This week’s image from the Hubble Space Telescope shows a stunning field of stars called a globular cluster. Taken with Hubble’s Wide Field Camera 3 and Advanced Camera for Surveys instruments, the view captures the beautiful depths of the globular cluster NGC 6569, located in the constellation of Sagittarius.
“Globular clusters are stable, tightly bound clusters containing tens of thousands to millions of stars, and are associated with all types of galaxies,” Hubble scientists explain. “The intense gravitational attraction of these closely packed clusters of stars means that globular clusters have a regular spherical shape with a densely populated center — as can be seen in the heart of this star-studded image.”
Globular clusters are found in most galaxies, and there are many in our galaxy of the Milky Way. The globular clusters in our galaxy, like those in other spiral galaxies, are found mostly at the outer edges of the galaxy in a region called the galactic halo. These clusters tend to be larger and older than clusters found elsewhere.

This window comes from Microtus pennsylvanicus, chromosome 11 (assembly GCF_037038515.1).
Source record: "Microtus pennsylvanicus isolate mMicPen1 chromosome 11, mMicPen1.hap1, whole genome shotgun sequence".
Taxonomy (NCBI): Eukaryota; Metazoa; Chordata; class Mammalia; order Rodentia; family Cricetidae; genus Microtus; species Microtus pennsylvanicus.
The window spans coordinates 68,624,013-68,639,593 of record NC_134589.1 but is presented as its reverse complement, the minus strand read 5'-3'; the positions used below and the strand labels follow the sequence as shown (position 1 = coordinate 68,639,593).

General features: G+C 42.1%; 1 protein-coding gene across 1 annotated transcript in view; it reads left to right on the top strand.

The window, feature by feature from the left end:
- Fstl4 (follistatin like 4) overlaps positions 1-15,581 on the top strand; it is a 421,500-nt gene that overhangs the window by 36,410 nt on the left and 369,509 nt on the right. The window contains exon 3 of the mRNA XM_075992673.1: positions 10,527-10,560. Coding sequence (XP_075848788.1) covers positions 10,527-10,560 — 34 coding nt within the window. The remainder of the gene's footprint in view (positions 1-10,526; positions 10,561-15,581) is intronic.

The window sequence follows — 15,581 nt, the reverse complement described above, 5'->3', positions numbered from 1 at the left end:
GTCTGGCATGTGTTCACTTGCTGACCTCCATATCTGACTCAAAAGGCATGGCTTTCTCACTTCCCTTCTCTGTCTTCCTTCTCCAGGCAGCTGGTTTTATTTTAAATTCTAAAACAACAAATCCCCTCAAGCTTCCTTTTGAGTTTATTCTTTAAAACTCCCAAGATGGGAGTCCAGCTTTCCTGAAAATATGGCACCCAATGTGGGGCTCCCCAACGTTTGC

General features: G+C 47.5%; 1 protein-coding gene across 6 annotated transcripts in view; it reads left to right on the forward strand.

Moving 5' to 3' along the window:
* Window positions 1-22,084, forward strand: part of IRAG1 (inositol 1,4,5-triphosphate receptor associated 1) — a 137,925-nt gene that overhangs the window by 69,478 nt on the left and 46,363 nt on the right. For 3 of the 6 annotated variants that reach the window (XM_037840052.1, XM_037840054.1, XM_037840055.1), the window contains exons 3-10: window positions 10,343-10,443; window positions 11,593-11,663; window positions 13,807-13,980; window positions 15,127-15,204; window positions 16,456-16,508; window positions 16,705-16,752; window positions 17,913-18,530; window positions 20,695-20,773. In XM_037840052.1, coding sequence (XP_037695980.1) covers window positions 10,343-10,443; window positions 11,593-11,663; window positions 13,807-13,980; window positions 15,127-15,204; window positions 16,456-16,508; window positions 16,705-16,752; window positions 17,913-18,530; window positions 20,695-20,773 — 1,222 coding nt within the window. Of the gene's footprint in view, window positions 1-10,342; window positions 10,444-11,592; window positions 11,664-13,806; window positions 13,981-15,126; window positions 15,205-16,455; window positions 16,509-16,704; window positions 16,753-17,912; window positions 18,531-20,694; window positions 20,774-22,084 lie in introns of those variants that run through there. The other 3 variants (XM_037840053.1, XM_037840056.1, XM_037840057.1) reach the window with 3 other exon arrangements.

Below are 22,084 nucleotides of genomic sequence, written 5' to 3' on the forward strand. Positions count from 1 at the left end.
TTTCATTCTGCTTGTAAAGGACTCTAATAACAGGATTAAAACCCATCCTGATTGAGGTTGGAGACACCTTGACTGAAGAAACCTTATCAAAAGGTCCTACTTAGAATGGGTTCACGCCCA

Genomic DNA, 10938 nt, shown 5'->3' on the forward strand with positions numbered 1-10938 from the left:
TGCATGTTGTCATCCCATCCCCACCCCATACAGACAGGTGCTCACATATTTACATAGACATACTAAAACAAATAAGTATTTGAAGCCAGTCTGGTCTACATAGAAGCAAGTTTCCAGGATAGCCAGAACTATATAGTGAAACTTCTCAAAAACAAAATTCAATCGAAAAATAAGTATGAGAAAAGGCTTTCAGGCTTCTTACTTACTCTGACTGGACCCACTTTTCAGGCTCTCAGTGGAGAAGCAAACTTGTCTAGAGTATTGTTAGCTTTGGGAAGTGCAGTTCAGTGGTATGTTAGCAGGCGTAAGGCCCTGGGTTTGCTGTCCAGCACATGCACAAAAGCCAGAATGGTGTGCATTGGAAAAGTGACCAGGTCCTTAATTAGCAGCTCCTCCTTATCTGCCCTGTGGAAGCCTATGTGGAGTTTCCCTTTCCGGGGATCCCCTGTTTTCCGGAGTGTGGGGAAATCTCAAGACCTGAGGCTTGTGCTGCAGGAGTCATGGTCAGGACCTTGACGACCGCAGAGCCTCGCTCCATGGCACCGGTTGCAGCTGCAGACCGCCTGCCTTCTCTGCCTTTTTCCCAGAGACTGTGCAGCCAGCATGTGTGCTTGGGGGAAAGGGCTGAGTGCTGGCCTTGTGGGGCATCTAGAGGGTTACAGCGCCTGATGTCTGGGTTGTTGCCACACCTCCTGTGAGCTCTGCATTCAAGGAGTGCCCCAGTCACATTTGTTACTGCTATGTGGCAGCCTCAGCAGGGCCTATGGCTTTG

But there are globular clusters in other areas as well, including those closer to the center of the galaxy. To learn more about these huge groups of stars, Hubble has been collecting data on a set of globular clusters that are close to the center of the Milky Way.
It is hard to see in the region at the center of the Milky Way, as there is a lot of dust there that gets in the way of observations by blocking off light and changing the color of the light that can be seen. To address this, Hubble scientists combined both data collected by the telescope’s instruments with data from astronomical archives so they could better understand both the age and the structure of these globular clusters.
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